We have concluded that termination of the leases, assuming such to be the fact, did not affect the right of Glenco to the unharvested fruit growing upon the leased premises, which it theretofore had purchased and which remained thereon at the time of such termination.

For some purposes growing crops are regarded as part of the realty upon which they are growing, while for other purposes they are regarded as personalty. (See Wilson v. White, 161 Cal. 453, 460, 119 P. 895; Huerstal v. Muir, 64 Cal. 450, 453, 2 P. 33; List v. Sandell, 42 Cal.App.2d 505, 507, 109 P.2d 376.) In California, by statute, ‘industrial growing crops * * * which are agreed to be severed * * * under the contract of sale, shall be treated as goods' to be governed by the provisions of the Civil Code regulating the sale of goods. (Civ.Code §§ 658, 660, 17961 ; Smith v. Baker, 95 Cal.App.2d 877, 882, 214 P.2d 94.) As a consequence, a sale of growing crops which are agreed to be severed under a contract of sale cease to be a part of the realty and become personalty. (See generally Peterson v. Gibbs, 147 Cal. 1, 6, 81 P. 121; Palmer v. Wahler, 133 Cal.App.2d 705, 711, 285 P.2d 8; List v. Sandell, supra, 42 Cal.App.2d 505, 507, 109 P.2d 376.) Under these circumstances, in substance, a constructive severance of the crop from the realty occurs. (See Wilson v. White, supra, 161 Cal. 453, 460, 119 P. 895; Palmer v. Wahler, supra, 133 Cal.App.2d 705, 712, 285 P.2d 8; Smith v. Baker, supra, 95 Cal.App.2d 877, 882, 214 P.2d 94.) Under such a sale title to the crop ‘is transferred to the buyer at such time as the parties to the contract intend it to be transferred’ (Civ.Code § 1738),1 even though the crop is growing and has not matured. (Jones v. California Growers & Shippers, 182 Cal. 777, 778, 190 P. 172; Dabovich v. Emeric, 7 Cal. 209, 212.) Where the contract is silent respecting such intent the issue as to when title passes is one of fact. (Aiello v. Sliskovich, 72 Cal.App.2d 39, 42, 163 P.2d 768; United Fruit Distribution v. Stone, 95 Cal.App. 131, 136, 272 P. 299.)

A lessee of real property holds title to the crops growing thereon (Civ.Code §§ 819, 820; Silveira v. Ohm, 33 Cal.2d 272, 275, 201 P.2d 387), which includes fruit growing on trees (Story v. Christin, 14 Cal.2d 592, 595, 95 P.2d 925, 125 A.L.R. 1402; Vulicevich v. Skinner, 77 Cal. 239, 240, 19 P. 424; Cottle v. Spitzer, 65 Cal. 456, 457–458, 4 P. 435), and may sell the same. By law, the leases between plaintiffs and Construction Company, even though containing no express provisions concerning the matter, conferred upon the latter, as lessee, the right to sell the orange crop growing upon the leased premises.2 The agreement between it and Glenco did not expressly declare the intention of the parties respecting time of transfer of title. However, the court found that Glenco became owner of the crop, i. e., that title thereto was transferred to it, at the time of the execution of the agreement, viz, on Nov. 7, 1960. There is substantial evidence in support of this finding; the crop then was in existence; Glenco had paid the purchase price therefor in full; and, at its own cost, was to care for the grove, which included irrigation and pest control measures, from the date of the agreement to harvest, for the purpose of maintaining the crop. (See Johnson v. Besoyan, 85 Cal.App.2d 389, 392, 193 P.2d 63; Aiello v. Sliskovich, supra, 72 Cal.App.2d 39, 41, 163 P.2d 768; Gianelli v. Globe Grain & Milling Co., 48 Cal.App. 103, 106, 191 P. 720.) From the date of sale to date of alleged termination of the leases Glenco had cared for the grove; had picked a substantial part of the crop upon the premises of the plaintiff Carey; and had made arrangements for harvesting the balance.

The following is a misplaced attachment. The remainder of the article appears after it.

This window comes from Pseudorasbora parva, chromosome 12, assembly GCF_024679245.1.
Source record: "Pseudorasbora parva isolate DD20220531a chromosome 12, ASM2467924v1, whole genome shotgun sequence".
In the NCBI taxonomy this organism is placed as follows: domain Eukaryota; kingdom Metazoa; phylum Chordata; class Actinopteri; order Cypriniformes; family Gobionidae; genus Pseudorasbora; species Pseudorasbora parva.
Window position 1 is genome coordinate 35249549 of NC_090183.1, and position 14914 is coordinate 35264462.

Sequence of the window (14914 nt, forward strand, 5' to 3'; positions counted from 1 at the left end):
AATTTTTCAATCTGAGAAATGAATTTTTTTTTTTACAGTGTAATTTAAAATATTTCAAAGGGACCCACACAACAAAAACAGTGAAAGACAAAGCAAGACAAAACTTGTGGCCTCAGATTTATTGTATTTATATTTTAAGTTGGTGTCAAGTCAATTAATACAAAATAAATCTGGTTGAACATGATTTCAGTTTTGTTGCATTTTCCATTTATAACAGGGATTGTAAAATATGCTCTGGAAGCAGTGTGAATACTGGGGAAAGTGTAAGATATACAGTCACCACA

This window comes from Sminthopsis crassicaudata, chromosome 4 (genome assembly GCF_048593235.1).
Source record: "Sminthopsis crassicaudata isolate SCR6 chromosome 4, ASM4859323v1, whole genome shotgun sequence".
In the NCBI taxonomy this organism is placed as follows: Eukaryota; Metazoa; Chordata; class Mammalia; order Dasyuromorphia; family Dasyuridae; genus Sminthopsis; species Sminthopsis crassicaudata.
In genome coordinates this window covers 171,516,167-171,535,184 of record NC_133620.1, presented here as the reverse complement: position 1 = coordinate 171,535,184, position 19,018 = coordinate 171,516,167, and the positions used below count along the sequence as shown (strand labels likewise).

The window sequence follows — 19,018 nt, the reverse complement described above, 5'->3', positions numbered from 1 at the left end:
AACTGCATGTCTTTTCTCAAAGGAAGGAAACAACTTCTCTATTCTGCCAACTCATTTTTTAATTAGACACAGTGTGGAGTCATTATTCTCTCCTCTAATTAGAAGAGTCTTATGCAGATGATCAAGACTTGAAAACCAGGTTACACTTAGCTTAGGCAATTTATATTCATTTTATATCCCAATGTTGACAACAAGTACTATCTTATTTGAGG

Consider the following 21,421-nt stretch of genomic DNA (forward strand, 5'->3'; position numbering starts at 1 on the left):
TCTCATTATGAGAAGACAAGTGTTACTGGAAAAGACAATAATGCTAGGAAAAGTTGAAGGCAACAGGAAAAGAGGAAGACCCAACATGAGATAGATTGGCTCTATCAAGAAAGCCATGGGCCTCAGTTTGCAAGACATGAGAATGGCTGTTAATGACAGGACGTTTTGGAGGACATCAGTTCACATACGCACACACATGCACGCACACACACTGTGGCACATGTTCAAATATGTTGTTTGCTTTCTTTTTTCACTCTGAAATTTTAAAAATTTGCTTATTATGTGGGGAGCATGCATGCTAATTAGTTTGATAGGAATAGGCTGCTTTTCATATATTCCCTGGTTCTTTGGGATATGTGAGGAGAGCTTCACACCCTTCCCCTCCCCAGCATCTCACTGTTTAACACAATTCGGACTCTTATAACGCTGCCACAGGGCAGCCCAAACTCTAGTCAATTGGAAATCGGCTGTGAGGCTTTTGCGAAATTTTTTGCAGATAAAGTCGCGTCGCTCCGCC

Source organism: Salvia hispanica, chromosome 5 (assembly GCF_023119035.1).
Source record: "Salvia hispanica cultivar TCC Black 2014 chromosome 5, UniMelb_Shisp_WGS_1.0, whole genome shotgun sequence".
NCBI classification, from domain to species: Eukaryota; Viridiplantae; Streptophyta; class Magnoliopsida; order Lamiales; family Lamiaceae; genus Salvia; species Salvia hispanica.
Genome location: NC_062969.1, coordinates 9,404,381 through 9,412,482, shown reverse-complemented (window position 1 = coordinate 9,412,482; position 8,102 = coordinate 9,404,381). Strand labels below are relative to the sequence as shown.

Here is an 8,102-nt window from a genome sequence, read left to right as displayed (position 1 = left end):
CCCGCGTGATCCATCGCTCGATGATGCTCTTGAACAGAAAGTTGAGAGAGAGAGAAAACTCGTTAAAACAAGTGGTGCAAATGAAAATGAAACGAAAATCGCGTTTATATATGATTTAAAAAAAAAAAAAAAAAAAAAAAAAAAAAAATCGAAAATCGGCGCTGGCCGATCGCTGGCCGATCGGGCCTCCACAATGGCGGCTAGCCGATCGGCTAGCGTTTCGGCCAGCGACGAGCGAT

By implication, the buyer of a growing crop has a reasonable time within which to harvest the same after it matures (Gen. see Story v. Christin, supra, 14 Cal.2d 592, 595, 95 P.2d 925, 125 A.L.R. 1402; cf. Owsley v. Whelan Drug Co., 83 Cal.App.2d 454, 457, 189 P.2d 50; Mayer v. Hazzard, 10 Cal.App.2d 1, 3, 51 P.2d 189; Blaeholder v. Guthrie, 17 Cal.App. 297, 299, 119 P. 524), and, as an incident of the sale, is given a license to go upon the realty whereon it is growing for that purpose. Upon termination of such a license, by analogy to the rule generally applicable, ‘the licensee must be given a reasonable opportunity to remove himself and his effects from the land’, which would include the crop growing thereon theretofore purchased by him. (Rest., Property. vol. V, § 519(2), p. 3133.)